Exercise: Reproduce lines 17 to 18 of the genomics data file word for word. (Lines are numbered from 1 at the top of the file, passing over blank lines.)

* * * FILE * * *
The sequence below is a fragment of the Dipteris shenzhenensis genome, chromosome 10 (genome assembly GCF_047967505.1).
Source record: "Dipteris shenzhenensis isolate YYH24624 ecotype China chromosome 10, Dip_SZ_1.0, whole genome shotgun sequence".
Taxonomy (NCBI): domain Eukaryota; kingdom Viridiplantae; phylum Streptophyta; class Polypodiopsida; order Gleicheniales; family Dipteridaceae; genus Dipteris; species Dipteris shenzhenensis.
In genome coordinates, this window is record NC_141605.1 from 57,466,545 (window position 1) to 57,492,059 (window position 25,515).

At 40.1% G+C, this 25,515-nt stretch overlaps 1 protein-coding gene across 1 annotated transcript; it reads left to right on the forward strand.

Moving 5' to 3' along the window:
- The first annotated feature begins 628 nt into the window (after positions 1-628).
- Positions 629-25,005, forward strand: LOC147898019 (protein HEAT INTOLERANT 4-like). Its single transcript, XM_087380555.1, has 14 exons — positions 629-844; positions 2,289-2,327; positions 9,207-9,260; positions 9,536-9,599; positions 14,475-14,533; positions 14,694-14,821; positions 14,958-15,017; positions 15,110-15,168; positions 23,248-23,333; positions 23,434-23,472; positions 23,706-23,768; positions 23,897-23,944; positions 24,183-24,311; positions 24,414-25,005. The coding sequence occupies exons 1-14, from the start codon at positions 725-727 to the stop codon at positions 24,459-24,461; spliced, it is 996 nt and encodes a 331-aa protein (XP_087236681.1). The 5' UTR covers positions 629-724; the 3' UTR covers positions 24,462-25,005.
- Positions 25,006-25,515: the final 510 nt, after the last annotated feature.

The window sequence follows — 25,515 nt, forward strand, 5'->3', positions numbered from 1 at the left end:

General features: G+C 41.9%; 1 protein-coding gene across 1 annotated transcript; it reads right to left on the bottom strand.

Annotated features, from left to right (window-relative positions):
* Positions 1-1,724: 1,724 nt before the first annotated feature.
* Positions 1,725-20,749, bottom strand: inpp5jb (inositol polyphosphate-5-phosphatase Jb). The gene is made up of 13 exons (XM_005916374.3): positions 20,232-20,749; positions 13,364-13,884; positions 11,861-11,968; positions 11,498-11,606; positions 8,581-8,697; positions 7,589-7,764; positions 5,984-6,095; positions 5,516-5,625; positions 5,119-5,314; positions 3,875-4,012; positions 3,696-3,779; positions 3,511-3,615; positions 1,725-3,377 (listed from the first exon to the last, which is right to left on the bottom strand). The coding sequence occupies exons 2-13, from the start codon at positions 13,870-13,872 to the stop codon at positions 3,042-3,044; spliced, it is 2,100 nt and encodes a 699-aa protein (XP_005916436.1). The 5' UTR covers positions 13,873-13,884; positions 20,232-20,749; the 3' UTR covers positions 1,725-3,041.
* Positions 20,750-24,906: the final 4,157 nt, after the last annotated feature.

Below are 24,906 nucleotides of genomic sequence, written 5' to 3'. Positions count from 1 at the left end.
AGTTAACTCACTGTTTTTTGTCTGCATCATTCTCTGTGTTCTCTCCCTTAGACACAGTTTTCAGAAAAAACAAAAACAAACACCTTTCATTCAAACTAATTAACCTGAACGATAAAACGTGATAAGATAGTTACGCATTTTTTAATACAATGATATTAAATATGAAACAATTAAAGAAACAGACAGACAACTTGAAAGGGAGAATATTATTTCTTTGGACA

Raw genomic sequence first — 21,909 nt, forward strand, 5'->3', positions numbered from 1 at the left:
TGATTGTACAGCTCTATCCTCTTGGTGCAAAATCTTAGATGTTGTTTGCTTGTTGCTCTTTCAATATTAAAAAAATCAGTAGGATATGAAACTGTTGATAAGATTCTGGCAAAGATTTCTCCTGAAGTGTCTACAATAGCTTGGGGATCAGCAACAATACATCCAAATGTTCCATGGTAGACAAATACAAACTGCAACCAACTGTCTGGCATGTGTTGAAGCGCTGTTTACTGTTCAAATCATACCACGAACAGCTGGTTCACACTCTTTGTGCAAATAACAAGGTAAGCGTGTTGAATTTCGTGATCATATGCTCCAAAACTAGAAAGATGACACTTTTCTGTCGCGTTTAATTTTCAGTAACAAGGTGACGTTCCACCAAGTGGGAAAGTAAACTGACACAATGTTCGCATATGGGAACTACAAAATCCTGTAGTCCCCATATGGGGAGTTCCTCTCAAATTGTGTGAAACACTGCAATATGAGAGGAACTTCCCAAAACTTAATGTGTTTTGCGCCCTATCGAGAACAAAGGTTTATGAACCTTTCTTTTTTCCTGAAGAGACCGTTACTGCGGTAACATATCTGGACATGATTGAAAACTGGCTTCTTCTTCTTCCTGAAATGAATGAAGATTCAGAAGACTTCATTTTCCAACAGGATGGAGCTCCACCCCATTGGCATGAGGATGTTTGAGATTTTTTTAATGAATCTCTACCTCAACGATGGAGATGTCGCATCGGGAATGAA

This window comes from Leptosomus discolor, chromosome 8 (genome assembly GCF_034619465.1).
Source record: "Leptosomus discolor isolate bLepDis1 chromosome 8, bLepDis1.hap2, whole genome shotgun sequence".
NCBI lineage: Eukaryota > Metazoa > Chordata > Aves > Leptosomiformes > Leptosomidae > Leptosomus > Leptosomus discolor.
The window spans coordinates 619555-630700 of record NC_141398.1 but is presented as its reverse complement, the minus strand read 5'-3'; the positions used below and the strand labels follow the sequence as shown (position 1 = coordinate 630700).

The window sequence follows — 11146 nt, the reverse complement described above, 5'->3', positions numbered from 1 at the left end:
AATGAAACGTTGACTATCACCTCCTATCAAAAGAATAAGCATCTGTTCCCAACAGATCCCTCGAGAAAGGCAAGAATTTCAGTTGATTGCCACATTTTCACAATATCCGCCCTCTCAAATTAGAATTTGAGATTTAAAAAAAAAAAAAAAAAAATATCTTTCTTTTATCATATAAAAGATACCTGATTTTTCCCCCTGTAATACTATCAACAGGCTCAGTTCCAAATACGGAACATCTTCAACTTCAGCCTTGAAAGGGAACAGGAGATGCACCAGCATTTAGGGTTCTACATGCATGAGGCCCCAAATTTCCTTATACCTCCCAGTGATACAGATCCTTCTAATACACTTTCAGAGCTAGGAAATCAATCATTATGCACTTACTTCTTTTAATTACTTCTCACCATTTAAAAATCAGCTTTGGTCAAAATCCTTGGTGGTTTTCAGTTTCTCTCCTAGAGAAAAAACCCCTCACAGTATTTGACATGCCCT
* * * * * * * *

AGTTAACTCACTGTTTTTTGTCTGCATCATTCTCTGTGTTCTCTCCCTTAGACACAGTTTTCAGAAAAAACAAAAACAAACACCTTTCATTCAAACTAATTAACCTGAACGATAAAACGTGATAAGATAGTTACGCATTTTTTAATACAATGATATTAAATATGAAACAATTAAAGAAACAGACAGACAACTTGAAAGGGAGAATATTATTTCTTTGGACA

Raw genomic sequence first — 21,909 nt, forward strand, 5'->3', positions numbered from 1 at the left: